Influence of internal and external noise on spontaneous visuomotor synchronization

Manuel Varlet*, R. C. Schmidt, Michael J. Richardson

*Corresponding author for this work

Research output: Contribution to journalArticle

6 Citations (Scopus)

Abstract

Historically, movement noise or variability is considered to be an undesirable property of biological motor systems. In particular, noise is typically assumed to degrade the emergence and stability of rhythmic motor synchronization. Recently, however, it has been suggested that small levels of noise might actually improve the functioning of motor systems and facilitate their adaptation to environmental events. Here, the authors investigated whether noise can facilitate spontaneous rhythmic visuomotor synchronization. They examined the influence of internal noise in the rhythmic limb movements of participants and external noise in the movement of an oscillating visual stimulus on the occurrence of spontaneous synchronization. By indexing the natural frequency variability of participants and manipulating the frequency variability of the visual stimulus, the authors demonstrated that both internal and external noise degrade synchronization when the participants and stimulus movement frequencies are similar, but can actually facilitate synchronization when the frequencies are different. Furthermore, the two kinds of noise interact with each other. Internal noise facilitates synchronization only when external noise is minimal and vice versa. Too much internal and external noise together degrades synchronization. These findings open new perspectives for better understanding the role of noise in human rhythmic coordination.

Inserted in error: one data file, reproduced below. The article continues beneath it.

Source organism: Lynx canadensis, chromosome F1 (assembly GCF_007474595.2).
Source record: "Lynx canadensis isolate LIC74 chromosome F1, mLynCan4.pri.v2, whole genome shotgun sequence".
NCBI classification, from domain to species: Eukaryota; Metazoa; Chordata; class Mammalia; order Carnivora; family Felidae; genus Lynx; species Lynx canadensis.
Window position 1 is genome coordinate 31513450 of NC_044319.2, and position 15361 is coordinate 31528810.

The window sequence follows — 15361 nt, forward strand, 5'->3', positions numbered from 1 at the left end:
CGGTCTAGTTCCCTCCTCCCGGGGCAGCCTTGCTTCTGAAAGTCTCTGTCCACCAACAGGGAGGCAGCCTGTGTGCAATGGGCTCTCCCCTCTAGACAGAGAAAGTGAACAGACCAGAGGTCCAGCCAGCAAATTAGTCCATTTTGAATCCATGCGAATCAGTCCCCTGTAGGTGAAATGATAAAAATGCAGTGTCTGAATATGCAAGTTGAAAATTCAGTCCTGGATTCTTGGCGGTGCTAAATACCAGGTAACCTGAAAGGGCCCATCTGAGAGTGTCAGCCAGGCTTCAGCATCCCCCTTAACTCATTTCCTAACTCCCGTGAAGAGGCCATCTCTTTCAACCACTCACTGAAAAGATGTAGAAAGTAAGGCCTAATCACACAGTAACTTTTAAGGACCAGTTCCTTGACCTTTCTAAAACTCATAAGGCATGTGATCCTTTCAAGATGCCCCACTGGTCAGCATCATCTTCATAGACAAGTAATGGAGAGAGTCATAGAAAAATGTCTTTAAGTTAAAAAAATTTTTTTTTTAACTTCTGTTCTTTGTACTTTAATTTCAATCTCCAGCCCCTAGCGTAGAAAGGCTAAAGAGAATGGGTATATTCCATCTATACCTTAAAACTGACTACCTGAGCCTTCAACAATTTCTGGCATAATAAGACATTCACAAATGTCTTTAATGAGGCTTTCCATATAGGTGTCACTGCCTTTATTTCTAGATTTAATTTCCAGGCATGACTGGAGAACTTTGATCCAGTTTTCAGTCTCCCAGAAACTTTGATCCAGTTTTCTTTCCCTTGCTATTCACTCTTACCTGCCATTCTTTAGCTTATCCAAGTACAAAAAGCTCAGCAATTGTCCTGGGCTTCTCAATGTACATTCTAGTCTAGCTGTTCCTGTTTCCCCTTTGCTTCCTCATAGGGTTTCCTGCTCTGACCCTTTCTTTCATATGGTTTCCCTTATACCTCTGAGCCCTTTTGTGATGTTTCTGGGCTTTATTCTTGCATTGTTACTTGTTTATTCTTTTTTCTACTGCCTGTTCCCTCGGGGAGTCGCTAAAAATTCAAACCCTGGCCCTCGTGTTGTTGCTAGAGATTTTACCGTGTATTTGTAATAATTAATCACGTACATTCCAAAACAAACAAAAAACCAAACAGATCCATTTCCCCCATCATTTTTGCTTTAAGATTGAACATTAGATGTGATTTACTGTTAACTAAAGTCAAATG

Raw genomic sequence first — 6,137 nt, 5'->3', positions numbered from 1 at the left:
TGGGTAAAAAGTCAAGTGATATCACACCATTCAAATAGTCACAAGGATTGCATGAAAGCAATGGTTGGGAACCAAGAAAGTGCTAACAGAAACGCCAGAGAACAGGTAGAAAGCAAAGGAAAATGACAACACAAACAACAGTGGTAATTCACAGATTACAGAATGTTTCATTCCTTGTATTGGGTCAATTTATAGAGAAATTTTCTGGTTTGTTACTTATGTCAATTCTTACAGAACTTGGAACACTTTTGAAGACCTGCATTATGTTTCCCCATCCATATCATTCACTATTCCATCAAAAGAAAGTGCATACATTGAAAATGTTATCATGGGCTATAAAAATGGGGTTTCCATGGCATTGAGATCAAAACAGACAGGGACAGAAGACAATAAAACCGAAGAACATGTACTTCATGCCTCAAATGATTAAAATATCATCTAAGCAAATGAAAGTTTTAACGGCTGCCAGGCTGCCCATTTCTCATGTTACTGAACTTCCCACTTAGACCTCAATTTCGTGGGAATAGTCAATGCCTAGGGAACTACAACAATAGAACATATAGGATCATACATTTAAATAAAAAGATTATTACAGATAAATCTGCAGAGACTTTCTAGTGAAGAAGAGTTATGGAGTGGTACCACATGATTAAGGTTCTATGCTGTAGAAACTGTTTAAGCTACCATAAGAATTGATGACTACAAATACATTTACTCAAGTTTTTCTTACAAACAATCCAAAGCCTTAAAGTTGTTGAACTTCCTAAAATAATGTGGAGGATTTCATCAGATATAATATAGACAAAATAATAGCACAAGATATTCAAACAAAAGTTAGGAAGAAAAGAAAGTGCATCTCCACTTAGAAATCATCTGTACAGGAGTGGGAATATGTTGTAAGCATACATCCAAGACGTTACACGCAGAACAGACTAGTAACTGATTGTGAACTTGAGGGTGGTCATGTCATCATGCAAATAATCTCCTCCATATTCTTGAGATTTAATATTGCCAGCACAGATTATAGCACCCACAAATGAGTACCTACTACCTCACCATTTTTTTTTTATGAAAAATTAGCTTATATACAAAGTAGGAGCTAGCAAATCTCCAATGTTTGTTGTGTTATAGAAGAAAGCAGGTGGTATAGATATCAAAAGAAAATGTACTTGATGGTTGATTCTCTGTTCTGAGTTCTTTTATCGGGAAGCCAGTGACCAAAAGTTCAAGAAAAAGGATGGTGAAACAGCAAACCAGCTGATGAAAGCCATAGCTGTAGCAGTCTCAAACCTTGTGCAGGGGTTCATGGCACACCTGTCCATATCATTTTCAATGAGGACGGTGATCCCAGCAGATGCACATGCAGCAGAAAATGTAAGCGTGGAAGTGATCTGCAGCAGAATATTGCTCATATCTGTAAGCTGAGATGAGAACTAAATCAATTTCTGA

Original languageEnglish
Pages (from-to)122-131
Number of pages10
JournalJournal of Motor Behavior
Volume48
Issue number2
DOIs
Publication statusPublished - 2016
Externally publishedYes

    Fingerprint

Keywords

  • sensorimotor synchronization
  • unintentional coordination
  • entrainment
  • movement variability
  • noise
  • frequency fluctuations

Cite this